Savin-Williams says these new attitudes have radically affected who chooses to identify as gay. He says emphasis by the media and society on depression and problems with coming out have caused adolescents in accepting environments to identify less with the label of gay. In one study of students at the University of Michigan, a significant portion of students reported having some same-sex attraction despite identifying as straight. The question was raised whether this shows a lack of acceptance of gays, but Savin-Williams stated it showed a lack of acceptance towards people unsure of their sexual identity. Society pressures individuals to identify as a specifically gay or straight, or possibly bisexual. People are beginning to eschew gay, and to an even greater extent lesbian, due to problems identifying with the picture of a troubled and often suicidal gay teenager.
Tabling the point of bisexuality for later discussion in the face of questions, Savin-Williams moved on to reemphasize the point that gay youth are not more prone to suicide or other problems of mental health. The perceived problem is due to skewed data, which leads to such headlines as one typical example from The Advocate: “Gay Youths’ Deadly Despair”. What does this message translate into for youth choosing whether or not to call themselves gay? Accompanied by laughter, “Be prepared to die!” flashed across the projector screen. In addition to giving fuel to the religious right, this message diverts attention from risk factors in youth more important than being gay.
Examining the rates of attempted suicide among teens gives a clearer picture of the issue. When male teens are asked to circle their sexual identity on a five point scale, the 1s and 5s have an even reported rate of attempted suicide of 3%. The ‘mostly heterosexual’ group doesn’t differ significantly either. It is only among male teens identifying as ‘mostly gay’ or bisexual that show a higher rate of 13%. The same trend holds with higher rates among women. Few studies make a finer distinction than straight and gay. The previous tendencies in self-identification point to ‘gay’ being interpreted as anything not straight. It appears that only those identifying as bisexual were at greater risk. It then becomes necessary to examine this group to see what could be causing these problems.
It was at this point that Savin-Williams began to make controversial statements about bisexuality and society’s perception of bisexuality which the audience contended hotly. A study which followed the self-identification of male teenagers showed that, of those identifying as bisexual, 34% later identified as gay and 17% as straight. Calling this group “gays in waiting”, Savin-Williams said it is them who are having the most problems. Being uncomfortable calling themselves either gay or straight, it is bisexual men who increase the statistics of attempted suicide among gay teenagers. His research also identified possible indicators of these men based on sexual history and fantasies. Savin-Williams emphasized that not all bisexual men are about to change their identification, but this is still a significant trend.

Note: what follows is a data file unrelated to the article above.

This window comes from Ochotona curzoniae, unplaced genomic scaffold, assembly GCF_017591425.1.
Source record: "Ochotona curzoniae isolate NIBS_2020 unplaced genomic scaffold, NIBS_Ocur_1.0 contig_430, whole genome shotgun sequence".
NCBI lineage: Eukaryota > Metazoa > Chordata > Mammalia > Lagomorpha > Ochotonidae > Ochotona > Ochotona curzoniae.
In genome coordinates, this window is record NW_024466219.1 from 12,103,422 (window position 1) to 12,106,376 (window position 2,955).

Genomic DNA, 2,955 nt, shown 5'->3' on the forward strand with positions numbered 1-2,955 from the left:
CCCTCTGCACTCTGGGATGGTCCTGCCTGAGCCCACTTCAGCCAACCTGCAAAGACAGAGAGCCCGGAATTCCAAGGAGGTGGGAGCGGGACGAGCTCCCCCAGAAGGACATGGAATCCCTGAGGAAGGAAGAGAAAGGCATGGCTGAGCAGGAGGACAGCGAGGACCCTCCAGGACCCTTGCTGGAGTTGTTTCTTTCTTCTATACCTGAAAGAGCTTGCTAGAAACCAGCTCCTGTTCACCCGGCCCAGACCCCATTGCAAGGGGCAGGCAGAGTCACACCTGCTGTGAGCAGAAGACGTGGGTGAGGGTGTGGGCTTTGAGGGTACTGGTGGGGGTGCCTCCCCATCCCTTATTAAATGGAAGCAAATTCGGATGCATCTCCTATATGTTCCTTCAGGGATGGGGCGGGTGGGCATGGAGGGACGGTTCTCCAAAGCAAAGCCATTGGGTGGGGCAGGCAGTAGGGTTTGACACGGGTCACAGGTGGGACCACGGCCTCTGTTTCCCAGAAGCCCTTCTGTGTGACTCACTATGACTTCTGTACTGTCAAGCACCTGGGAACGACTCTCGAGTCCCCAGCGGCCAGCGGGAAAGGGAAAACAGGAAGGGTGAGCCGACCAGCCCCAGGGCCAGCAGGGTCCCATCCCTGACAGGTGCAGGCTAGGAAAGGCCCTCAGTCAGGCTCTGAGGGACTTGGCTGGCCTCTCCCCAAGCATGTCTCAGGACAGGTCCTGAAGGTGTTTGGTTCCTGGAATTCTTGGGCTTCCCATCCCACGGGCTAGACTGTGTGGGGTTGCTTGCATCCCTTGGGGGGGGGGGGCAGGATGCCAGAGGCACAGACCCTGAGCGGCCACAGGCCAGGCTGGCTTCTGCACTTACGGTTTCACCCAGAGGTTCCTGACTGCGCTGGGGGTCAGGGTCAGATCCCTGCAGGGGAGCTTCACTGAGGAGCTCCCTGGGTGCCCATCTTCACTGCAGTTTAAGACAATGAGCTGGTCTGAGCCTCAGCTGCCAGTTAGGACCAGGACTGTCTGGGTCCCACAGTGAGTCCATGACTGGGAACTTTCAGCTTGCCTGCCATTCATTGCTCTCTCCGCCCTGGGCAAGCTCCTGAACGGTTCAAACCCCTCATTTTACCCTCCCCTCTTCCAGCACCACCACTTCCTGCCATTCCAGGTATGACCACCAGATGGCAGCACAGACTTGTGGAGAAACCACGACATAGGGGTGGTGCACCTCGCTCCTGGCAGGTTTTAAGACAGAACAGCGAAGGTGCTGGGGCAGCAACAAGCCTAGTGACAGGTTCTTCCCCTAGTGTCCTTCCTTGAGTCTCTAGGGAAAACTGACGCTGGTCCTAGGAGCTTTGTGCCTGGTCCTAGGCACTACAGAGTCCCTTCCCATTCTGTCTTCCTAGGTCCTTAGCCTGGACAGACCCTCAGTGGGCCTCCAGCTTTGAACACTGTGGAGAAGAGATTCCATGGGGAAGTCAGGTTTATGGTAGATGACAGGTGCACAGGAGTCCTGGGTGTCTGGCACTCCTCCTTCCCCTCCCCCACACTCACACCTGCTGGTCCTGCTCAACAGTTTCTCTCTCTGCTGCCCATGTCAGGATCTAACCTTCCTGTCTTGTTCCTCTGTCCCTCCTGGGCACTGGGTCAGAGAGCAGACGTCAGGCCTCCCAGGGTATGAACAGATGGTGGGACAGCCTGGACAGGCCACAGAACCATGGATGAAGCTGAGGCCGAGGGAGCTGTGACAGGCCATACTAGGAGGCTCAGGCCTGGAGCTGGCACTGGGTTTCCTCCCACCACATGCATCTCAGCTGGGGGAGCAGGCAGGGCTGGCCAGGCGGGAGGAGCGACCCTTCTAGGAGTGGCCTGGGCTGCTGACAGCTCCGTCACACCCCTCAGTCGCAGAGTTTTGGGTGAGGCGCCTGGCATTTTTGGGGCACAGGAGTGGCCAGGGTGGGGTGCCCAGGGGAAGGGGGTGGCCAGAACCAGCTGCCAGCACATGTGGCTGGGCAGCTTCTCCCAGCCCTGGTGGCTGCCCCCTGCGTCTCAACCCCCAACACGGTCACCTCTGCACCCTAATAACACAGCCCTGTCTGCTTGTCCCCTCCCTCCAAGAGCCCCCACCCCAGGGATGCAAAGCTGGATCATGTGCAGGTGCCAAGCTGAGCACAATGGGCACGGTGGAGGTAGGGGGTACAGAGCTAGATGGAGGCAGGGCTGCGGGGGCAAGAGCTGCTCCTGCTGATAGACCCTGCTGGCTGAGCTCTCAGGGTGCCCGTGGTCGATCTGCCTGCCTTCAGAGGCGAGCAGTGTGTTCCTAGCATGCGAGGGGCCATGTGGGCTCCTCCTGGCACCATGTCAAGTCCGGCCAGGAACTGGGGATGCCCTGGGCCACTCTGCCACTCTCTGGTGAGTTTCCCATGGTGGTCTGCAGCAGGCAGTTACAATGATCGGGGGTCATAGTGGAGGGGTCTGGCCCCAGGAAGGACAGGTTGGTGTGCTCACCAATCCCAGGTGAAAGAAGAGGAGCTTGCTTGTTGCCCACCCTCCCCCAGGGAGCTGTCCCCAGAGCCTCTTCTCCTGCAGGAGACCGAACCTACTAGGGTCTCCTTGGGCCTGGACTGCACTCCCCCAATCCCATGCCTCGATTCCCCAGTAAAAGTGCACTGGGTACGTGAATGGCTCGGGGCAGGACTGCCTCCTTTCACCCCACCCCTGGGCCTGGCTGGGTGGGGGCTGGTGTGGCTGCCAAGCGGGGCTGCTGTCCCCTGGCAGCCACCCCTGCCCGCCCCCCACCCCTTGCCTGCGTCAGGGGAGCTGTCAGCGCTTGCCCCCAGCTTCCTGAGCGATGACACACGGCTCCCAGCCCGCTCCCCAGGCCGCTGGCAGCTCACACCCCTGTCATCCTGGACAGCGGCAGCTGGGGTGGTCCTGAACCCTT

Problems arise though when looking at bisexual women. They still show the increased rates of attempted suicide as opposed to both completely hetero- and homosexual women, but do not display the same trend of changing their sexual identification. “This is a really fascinating line of research, because I don’t know what’s going on with bisexual women,” he noted. Savin-Williams seemed to go against his original description of the new gay teenager by positing that some of these women are identifying as bisexual due to a sex-linked pathology like bipolar disorder. Recognizing that this is not a satisfactory explanation, he went on to say that he’s looking at individual case studies in search of new ideas. Savin-Williams also brought up studies demonstrating that women’s self-reported orientation of sexual arousal does not match up with direct measurement of physical arousal. How well are these 1 to 5 scales really categorizing the study group? Clearly something more is at work in defining bisexual women and causing the increased rates of attempted suicide than the theory developed by looking at men. Throwing the floor open to others’ input, the audience began to ask numerous questions before time ran out. In conclusion, Dr. Savin-Williams emphasized that the new climate queer youth grow up in has lead to interesting conclusions and continuing lines of research into what it means to be queer.